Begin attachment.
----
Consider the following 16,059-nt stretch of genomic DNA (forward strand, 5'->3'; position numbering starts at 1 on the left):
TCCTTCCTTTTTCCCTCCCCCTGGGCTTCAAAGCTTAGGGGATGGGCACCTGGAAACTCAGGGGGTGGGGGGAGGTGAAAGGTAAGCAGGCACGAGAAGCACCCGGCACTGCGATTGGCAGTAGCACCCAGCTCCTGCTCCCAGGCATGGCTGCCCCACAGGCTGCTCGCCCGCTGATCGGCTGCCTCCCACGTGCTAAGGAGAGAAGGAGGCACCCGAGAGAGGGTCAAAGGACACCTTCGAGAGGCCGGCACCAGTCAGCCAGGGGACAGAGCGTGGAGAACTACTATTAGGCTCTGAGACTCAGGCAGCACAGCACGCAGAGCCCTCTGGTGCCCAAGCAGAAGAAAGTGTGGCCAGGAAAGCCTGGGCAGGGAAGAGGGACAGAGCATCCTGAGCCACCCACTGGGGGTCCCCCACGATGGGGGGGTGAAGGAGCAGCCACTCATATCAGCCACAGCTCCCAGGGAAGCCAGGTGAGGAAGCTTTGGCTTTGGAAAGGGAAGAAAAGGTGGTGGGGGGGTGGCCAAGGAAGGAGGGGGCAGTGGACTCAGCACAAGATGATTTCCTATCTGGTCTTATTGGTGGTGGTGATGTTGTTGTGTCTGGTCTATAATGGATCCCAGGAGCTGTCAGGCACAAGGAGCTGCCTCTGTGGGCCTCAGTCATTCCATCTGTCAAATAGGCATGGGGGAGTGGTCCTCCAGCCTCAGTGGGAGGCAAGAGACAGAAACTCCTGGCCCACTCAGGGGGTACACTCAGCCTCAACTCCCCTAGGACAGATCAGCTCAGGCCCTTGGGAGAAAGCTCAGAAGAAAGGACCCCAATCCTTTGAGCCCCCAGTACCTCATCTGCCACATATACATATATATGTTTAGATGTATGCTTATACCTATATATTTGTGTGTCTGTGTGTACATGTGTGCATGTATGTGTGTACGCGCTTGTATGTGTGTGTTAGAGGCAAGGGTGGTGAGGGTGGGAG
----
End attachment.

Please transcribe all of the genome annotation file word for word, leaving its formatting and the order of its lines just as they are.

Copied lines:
Consider the following 16,059-nt stretch of genomic DNA (forward strand, 5'->3'; position numbering starts at 1 on the left):
TCCTTCCTTTTTCCCTCCCCCTGGGCTTCAAAGCTTAGGGGATGGGCACCTGGAAACTCAGGGGGTGGGGGGAGGTGAAAGGTAAGCAGGCACGAGAAGCACCCGGCACTGCGATTGGCAGTAGCACCCAGCTCCTGCTCCCAGGCATGGCTGCCCCACAGGCTGCTCGCCCGCTGATCGGCTGCCTCCCACGTGCTAAGGAGAGAAGGAGGCACCCGAGAGAGGGTCAAAGGACACCTTCGAGAGGCCGGCACCAGTCAGCCAGGGGACAGAGCGTGGAGAACTACTATTAGGCTCTGAGACTCAGGCAGCACAGCACGCAGAGCCCTCTGGTGCCCAAGCAGAAGAAAGTGTGGCCAGGAAAGCCTGGGCAGGGAAGAGGGACAGAGCATCCTGAGCCACCCACTGGGGGTCCCCCACGATGGGGGGGTGAAGGAGCAGCCACTCATATCAGCCACAGCTCCCAGGGAAGCCAGGTGAGGAAGCTTTGGCTTTGGAAAGGGAAGAAAAGGTGGTGGGGGGGTGGCCAAGGAAGGAGGGGGCAGTGGACTCAGCACAAGATGATTTCCTATCTGGTCTTATTGGTGGTGGTGATGTTGTTGTGTCTGGTCTATAATGGATCCCAGGAGCTGTCAGGCACAAGGAGCTGCCTCTGTGGGCCTCAGTCATTCCATCTGTCAAATAGGCATGGGGGAGTGGTCCTCCAGCCTCAGTGGGAGGCAAGAGACAGAAACTCCTGGCCCACTCAGGGGGTACACTCAGCCTCAACTCCCCTAGGACAGATCAGCTCAGGCCCTTGGGAGAAAGCTCAGAAGAAAGGACCCCAATCCTTTGAGCCCCCAGTACCTCATCTGCCACATATACATATATATGTTTAGATGTATGCTTATACCTATATATTTGTGTGTCTGTGTGTACATGTGTGCATGTATGTGTGTACGCGCTTGTATGTGTGTGTTAGAGGCAAGGGTGGTGAGGGTGGGAG